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Lee
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« Reply #2 on: February 25, 2014, 02:45:36 PM »

I pay $2.75 (it's usually 5.50) to Experian through USAA for a credit watch. Do you have something like this? If you didn't, would something like this have helped, or wouldn't it have shown until the damage as done? Probably not I would guess, but the watch makes me feel better about it. (Knock on wood.)

Outside of a couple of random charges that never cleared, I have no experience with this. Please update this thread if you find anything out.
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Ironrod
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« Reply #3 on: February 25, 2014, 04:48:39 PM »

Quote from: Lee on February 25, 2014, 02:45:36 PM

I pay $2.75 (it's usually 5.50) to Experian through USAA for a credit watch. Do you have something like this? If you didn't, would something like this have helped, or wouldn't it have shown until the damage as done? Probably not I would guess, but the watch makes me feel better about it. (Knock on wood.)

The fraud didn't hit my credit report until Comcast turned it over for collection. I would have found out about it a couple of weeks earlier, but that wouldn't have made any difference.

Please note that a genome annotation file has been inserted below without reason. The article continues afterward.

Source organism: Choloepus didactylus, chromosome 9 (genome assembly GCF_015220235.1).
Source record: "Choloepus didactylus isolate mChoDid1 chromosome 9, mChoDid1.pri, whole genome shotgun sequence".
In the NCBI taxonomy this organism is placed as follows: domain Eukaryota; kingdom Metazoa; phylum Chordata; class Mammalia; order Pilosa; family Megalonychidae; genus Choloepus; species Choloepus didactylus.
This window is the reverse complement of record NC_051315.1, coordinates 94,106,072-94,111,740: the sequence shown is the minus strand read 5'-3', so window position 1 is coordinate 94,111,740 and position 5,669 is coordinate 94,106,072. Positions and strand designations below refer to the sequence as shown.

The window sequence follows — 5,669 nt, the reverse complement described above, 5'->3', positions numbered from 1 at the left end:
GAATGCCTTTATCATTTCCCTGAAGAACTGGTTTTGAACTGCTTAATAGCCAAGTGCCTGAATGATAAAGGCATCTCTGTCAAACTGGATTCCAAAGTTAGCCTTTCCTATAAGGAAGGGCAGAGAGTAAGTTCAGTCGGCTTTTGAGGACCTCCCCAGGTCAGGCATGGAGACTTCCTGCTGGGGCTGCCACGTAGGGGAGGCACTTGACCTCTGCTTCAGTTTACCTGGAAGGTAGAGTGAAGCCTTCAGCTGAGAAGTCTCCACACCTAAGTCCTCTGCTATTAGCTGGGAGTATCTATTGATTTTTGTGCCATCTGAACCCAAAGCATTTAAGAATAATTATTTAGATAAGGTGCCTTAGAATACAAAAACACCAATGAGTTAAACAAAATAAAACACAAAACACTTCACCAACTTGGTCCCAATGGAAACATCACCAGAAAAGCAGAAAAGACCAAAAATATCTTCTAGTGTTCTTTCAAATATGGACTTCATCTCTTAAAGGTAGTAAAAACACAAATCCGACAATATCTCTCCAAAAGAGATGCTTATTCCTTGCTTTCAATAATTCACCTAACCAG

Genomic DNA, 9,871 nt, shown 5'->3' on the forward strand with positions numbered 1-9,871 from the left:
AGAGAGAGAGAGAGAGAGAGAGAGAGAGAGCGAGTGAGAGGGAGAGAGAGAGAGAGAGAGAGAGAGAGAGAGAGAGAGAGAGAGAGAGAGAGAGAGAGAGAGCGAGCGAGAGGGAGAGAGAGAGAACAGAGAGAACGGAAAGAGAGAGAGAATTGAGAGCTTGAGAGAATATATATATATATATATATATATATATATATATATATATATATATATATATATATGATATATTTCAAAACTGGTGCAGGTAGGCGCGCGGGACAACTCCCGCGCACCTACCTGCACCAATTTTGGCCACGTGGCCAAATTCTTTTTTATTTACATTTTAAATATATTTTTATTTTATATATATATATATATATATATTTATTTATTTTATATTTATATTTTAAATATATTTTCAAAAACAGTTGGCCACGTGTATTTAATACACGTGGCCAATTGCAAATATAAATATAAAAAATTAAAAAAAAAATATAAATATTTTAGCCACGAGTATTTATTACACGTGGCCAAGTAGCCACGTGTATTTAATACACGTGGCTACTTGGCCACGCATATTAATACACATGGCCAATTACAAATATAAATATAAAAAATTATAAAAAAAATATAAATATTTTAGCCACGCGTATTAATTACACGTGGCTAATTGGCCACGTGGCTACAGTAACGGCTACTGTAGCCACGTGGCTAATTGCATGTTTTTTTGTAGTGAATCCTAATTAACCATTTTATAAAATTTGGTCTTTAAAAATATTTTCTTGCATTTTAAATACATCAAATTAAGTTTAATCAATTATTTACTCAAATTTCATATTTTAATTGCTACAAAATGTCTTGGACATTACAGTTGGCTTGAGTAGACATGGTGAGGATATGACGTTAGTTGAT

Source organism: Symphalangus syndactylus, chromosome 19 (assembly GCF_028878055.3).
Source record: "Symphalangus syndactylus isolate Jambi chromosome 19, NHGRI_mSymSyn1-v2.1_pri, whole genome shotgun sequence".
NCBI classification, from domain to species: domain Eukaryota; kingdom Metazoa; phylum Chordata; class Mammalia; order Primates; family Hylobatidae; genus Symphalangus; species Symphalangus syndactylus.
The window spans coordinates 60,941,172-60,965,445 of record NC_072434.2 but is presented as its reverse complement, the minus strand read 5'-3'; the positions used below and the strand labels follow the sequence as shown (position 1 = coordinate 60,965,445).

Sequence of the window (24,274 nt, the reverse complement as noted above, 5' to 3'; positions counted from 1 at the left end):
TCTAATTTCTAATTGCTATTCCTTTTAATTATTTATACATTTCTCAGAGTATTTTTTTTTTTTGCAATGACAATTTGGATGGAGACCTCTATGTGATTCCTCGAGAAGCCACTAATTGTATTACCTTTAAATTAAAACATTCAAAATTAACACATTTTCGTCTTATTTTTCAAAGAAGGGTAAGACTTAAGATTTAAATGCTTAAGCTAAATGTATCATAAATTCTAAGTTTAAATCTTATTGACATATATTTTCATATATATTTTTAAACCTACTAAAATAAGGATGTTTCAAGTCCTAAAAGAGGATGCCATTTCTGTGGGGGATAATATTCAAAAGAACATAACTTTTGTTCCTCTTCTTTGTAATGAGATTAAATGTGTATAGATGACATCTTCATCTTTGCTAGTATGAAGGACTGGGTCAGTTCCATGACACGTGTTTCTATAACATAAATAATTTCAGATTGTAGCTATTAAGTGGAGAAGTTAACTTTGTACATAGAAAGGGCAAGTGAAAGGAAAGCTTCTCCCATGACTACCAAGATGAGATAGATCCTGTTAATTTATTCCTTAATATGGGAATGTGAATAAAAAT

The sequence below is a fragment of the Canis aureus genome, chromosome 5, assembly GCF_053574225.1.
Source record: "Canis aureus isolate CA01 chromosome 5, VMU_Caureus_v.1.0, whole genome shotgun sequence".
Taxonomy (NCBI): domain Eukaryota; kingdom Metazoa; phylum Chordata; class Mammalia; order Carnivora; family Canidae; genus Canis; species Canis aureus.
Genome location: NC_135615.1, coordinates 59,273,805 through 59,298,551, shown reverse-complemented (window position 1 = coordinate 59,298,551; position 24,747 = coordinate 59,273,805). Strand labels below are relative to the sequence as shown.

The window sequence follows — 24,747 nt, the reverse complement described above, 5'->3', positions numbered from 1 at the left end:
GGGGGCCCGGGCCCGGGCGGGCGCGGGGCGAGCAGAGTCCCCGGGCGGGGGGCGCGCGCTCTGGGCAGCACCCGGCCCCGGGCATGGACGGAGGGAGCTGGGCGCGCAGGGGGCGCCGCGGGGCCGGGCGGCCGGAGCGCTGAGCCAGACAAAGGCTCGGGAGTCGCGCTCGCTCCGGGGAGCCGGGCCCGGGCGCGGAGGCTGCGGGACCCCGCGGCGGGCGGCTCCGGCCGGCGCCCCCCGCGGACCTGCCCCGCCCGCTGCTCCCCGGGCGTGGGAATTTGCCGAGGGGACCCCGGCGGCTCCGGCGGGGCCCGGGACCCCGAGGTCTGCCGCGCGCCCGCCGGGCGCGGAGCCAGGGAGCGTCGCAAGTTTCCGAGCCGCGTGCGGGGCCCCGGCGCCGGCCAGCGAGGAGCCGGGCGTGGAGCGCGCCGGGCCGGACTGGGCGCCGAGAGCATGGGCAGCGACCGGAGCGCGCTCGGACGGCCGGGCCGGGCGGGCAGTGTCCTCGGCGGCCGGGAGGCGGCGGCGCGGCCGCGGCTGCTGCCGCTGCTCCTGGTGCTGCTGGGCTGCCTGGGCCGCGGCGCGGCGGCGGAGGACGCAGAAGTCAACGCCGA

I don't know what will happen next. I'm going to just wait a few days for the wheels to grind before I place some followup calls.
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Ironrod
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« Reply #4 on: February 25, 2014, 07:28:01 PM »

The detective called today. Never thought I'd be glad to type those words but there they are.

The police want to get the phone # under which the account was opened from Comcast. Then they'll see if it belongs to any of the usual suspects. He gave me his contact info to share with Comcast, but their collections department wasn't interested. They are mailing me a complaint form which, when returned with a copy of the police report, will absolve me from any further involvement and restore my credit record. Meanwhile they referred me to their Legal Response Ctr. I passed that number along to the detective because Comcast has some bounced checks that might be of interest.

Neither the police nor comcast typically take the lead in talking to each other; any communication between them will probably have to go through me.

The detective said they very rarely clear these cases because there's seldom an unbroken electronic trail. Mostly they try to identify the perp and throw a scare into him. Their main objective is to prevent any further losses to me.

All he's done so far is verify that nobody with my name lives at that apartment.
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Ironrod
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« Reply #5 on: March 05, 2014, 02:38:56 PM »

Just for the sake of completion: Comcast sent me a 2-page claim form that I filled out and faxed to them yesterday with a copy of my drivers license, a utility bill to prove my real address, and a copy of the police incident report. That should be the end of this.

We'll see.